F24.00002: PhaseField Modeling and Peridynamics for Defect Dynamics, and an Augmented PhaseField Model with Viscous Stresses Janel Chua, Kaushik Dayal, Vaibhav Agrawal, George Gazonas, Timothy Breitzman This work begins by applying peridynamics and phasefield modeling to predict 1D interface motion with inertia in an elastic solid with a nonmonotone stressstrain response. In classical nonlinear elasticity, it is known that subsonic interfaces require a kinetic law, in addition to momentum balance, to obtain unique solutions; in contrast, for supersonic interfaces, momentum balance alone is sufficient to provide unique solutions. This work finds that peridynamics agrees with this classical result, in that different choices of regularization parameters provide different kinetics for subsonic motion but the same kinetics for supersonic motion. In contrast, conventional phasefield models coupled to elastodynamics are unable to model, even qualitatively, the supersonic motion of interfaces. This work identifies the shortcomings in the physics of standard phasefield models to be: (1) the absence of higherorder stress to balance unphysical stress singularities, and (2) the ability of the model to access unphysical regions of the energy landscape. 
Tuesday, March 15, 2022 8:48AM  9:00AM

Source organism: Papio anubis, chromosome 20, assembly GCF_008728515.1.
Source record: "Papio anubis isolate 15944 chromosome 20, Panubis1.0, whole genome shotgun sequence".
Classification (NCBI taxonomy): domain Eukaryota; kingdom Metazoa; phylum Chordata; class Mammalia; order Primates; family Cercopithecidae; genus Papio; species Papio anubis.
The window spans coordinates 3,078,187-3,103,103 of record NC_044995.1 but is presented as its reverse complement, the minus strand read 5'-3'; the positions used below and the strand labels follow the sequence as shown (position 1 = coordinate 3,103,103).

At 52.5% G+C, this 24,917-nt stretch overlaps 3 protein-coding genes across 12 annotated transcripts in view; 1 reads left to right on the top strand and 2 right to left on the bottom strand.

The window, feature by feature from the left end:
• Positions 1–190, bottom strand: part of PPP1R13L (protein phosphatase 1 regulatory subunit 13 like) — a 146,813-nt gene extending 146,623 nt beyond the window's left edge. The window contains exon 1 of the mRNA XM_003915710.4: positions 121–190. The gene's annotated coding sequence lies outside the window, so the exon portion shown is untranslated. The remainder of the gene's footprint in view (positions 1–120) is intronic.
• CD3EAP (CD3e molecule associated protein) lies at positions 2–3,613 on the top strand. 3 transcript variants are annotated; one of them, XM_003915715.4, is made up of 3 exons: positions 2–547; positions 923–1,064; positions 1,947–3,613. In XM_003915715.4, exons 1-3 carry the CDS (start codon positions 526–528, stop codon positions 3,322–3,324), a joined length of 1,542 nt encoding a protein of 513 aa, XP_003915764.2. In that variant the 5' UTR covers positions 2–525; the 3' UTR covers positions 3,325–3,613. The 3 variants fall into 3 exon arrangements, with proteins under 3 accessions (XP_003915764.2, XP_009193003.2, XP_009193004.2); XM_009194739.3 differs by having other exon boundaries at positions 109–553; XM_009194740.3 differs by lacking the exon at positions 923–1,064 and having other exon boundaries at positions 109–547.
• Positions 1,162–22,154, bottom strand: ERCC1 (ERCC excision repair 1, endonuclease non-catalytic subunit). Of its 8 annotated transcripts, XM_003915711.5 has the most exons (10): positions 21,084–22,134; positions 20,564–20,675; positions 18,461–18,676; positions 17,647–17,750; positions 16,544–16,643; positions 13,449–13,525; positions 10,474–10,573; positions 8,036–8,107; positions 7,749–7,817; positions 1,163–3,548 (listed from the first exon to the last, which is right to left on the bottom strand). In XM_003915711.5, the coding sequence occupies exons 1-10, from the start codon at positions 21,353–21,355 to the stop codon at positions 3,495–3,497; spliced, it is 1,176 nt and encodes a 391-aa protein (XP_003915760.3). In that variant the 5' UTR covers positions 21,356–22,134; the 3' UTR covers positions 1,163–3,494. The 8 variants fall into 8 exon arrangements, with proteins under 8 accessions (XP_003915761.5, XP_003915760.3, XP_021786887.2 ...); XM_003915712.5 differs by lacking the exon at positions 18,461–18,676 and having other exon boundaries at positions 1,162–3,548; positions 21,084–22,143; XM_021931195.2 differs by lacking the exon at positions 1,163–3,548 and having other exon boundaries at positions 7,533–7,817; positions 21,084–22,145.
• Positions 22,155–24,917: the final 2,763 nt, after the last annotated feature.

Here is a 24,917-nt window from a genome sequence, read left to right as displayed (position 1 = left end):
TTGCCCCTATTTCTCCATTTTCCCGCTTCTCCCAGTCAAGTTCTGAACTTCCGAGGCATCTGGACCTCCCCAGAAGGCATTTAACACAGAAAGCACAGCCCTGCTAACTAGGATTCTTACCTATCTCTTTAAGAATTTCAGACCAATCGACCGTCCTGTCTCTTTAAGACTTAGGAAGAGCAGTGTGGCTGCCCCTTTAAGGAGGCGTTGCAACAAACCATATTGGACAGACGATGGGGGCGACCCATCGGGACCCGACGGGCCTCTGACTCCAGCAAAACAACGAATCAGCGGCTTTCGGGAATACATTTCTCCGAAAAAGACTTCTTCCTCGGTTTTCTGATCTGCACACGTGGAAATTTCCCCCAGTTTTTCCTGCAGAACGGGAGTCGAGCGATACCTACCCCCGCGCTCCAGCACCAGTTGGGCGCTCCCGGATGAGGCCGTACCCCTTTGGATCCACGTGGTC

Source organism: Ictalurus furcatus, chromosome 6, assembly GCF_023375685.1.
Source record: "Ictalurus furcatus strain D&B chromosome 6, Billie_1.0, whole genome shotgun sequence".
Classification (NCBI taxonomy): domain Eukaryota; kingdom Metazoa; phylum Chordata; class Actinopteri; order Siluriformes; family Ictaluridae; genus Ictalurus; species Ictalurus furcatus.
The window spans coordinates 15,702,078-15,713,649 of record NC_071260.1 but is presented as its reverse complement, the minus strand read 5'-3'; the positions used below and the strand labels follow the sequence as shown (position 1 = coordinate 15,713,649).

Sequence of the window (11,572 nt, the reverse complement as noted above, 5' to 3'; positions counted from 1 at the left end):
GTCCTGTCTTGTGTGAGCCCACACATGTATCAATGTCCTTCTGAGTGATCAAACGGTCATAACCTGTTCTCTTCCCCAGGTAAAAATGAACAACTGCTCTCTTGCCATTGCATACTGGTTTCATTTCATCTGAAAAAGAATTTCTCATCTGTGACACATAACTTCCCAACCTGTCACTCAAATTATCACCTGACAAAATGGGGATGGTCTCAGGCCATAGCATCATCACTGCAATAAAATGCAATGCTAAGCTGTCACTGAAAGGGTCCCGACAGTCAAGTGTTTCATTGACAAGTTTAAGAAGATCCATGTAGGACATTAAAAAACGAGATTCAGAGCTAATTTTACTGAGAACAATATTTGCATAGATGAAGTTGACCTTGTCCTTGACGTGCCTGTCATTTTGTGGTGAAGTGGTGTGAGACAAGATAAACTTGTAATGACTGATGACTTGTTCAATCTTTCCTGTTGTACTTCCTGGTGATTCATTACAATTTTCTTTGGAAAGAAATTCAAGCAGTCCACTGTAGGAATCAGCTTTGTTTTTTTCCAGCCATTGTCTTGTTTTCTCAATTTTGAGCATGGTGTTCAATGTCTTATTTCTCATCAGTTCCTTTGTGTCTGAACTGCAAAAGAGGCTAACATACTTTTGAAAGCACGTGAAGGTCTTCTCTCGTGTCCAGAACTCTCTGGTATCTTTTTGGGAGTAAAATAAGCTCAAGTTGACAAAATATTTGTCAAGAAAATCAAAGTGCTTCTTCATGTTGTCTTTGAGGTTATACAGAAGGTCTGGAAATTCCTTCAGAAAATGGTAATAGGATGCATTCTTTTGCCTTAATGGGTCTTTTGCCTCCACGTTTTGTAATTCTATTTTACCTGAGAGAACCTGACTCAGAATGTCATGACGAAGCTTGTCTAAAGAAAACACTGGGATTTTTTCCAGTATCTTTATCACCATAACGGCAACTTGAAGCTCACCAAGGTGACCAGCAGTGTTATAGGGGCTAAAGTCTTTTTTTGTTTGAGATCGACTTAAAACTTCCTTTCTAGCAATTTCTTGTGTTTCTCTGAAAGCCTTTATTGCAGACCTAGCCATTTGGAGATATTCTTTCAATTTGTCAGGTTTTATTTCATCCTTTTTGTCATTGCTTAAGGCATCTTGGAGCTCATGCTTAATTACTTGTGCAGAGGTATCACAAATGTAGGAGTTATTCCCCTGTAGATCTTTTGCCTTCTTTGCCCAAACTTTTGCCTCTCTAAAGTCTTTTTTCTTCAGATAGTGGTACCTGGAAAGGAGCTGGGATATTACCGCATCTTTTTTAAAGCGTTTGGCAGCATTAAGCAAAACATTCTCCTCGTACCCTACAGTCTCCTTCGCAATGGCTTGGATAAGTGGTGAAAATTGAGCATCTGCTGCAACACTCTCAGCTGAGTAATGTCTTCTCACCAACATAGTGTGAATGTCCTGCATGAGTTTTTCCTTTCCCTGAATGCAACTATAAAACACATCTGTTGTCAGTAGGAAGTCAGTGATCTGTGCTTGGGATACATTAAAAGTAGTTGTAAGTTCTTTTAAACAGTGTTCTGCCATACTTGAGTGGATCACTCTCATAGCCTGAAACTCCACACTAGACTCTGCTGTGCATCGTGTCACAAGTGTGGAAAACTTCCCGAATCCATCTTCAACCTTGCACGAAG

F24.00003: Probing Structural and Magnetic Phase Changes in the Shock Response of Iron with Molecular Dynamics Svetoslav Nikolov, Julien Tranchida, Attila Cangi, Kushal Ramakrishna, Mitchell A Wood For ferromagnetic materials like iron which exhibit strong spinlattice interactions, magnetic fluctuations have a significant impact on the underlying mechanical, thermal, and structural material properties. Utilizing a large training database of high temperature/pressure ab initio calculations we apply the machinelearned Spectral Neighbor Analysis Potential method to capture the magnon and phonon degrees of freedom within a simultaneous molecular and spin dynamics simulation. Our method has been validated by examining the thermalmechanical properties and static transition pressures, which show good agreement with experiments. To further test our approach, we carry out large scale simulations that probe the shock response of iron for both single and polycrystalline domains. Doing so we characterize the shock driven bcctohcp structural transition along with the corresponding ferrotoparamagnetic transition which is directly observed in the simulations within the spin subsystem. This presentation will highlight the unprecedented predictive capability enabled for magnetic materials from atomistic molecular dynamics which is underpinned by advances in machine learned interatomic potentials.